Even as awful as he has been at times been, Fitzpatrick's 13-interception brand of awful (and seven fumbles, though none lost) still gives me the best chance to win. But he's also shown the ability that helped the Jets to 10 wins last year -- and had it not been for a Miami kickoff return for a touchdown in the closing minutes last week, this team could be 4-5 and right in the thick of the AFC wild-card race.
So if I'm Todd Bowles, I stick with my best player at the position -- and while it might not seem obvious to the fans, that player is Ryan Fitzpatrick. (If his sprained knee is good to go, of course.) No doubt that Fitzpatrick is streaky. And while it can be a sour streaky, like it was in Weeks 3 and 4 (when he threw a combined nine interceptions), he also can catch fire, like he did in weeks 12 through 16 last year, when he threw 13 touchdowns to just one interception.
This is a team with talent on its roster, and if Fitzpatrick catches another one of those hot streaks, there is no reason to believe the Jets can't fight their way back into the wild-card race. But one thing is for certain: Going to Petty now would be akin to looking talented veterans like Darrelle Revis, Brandon Marshall and Muhammad Wilkerson right in the face and telling them to stick a fork in the season. And it's still too early to do that. Remember last year's Chiefs?
Jacksonville Jaguars: Blake Bortles vs. Chad Henne
Are we really having this conversation?
I get it: Bortles has struggled this season after a somewhat-promising sophomore campaign in which he threw nearly twice as many touchdown passes (35) as interceptions (18).
But, what, you want me to bench him to send a message? Scare tactics are never a long-term solution and rarely work in the short term. You want me to bench him so he can fix his mechanics? Like he is going to completely rework his arm action in the middle of a season if given an extra week ... And most importantly, you want me to bench him in favor of Chad Henne? Journeyman Chad freaking Henne? In words often spoken on another sports media outlet ... Come on, man!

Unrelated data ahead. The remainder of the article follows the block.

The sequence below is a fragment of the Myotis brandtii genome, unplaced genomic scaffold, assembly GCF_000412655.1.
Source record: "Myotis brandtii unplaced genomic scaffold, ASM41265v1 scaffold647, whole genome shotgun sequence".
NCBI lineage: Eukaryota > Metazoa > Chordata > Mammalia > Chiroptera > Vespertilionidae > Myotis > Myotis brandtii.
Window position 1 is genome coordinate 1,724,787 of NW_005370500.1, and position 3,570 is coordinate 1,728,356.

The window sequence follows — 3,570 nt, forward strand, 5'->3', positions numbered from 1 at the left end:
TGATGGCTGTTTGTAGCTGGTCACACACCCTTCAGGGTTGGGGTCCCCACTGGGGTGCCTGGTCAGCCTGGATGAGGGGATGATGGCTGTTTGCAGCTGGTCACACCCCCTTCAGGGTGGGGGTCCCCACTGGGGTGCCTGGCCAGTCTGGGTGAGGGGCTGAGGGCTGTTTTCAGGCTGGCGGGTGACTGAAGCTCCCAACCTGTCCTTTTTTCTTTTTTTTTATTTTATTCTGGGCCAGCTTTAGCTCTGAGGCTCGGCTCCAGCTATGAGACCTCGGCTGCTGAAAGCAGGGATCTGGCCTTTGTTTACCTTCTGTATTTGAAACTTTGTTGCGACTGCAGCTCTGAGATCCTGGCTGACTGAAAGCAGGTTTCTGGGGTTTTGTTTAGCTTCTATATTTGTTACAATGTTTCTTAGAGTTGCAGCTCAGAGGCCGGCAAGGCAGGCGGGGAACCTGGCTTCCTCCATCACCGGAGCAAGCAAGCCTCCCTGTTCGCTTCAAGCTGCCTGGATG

I was never as high as many folks on Bortles as a prospect, and those concerns have proved legitimate: His long and exaggerated delivery was clearly evident during the evaluation process. Thus far, he has shown flashes of brilliance ... while also making you want to rip your hair out due to awful decisions and poor execution.
But this is a quarterback who is already on his third offensive coordinator in less than three seasons and is playing with one of the youngest teams in the NFL. The Jaguars and the Raiders were the sexy teams to pick in the preseason as the potential breakouts, and that was probably unfair to this team (a conclusion no doubt strongly fueled by Bortles' strong fantasy football stats in 2015).
The fact that the Raiders have lived up to the hype doesn't help, but Jacksonville is a team that has a lot of consistency issues -- and while some of that falls on Bortles, there is plenty of blame to pass around. More to the point: If Gus Bradley is going to save his job this year, it's going to be with a Bortles resurgence, not Chad Henne.
Follow Brian Billick on Twitter @coachbillick.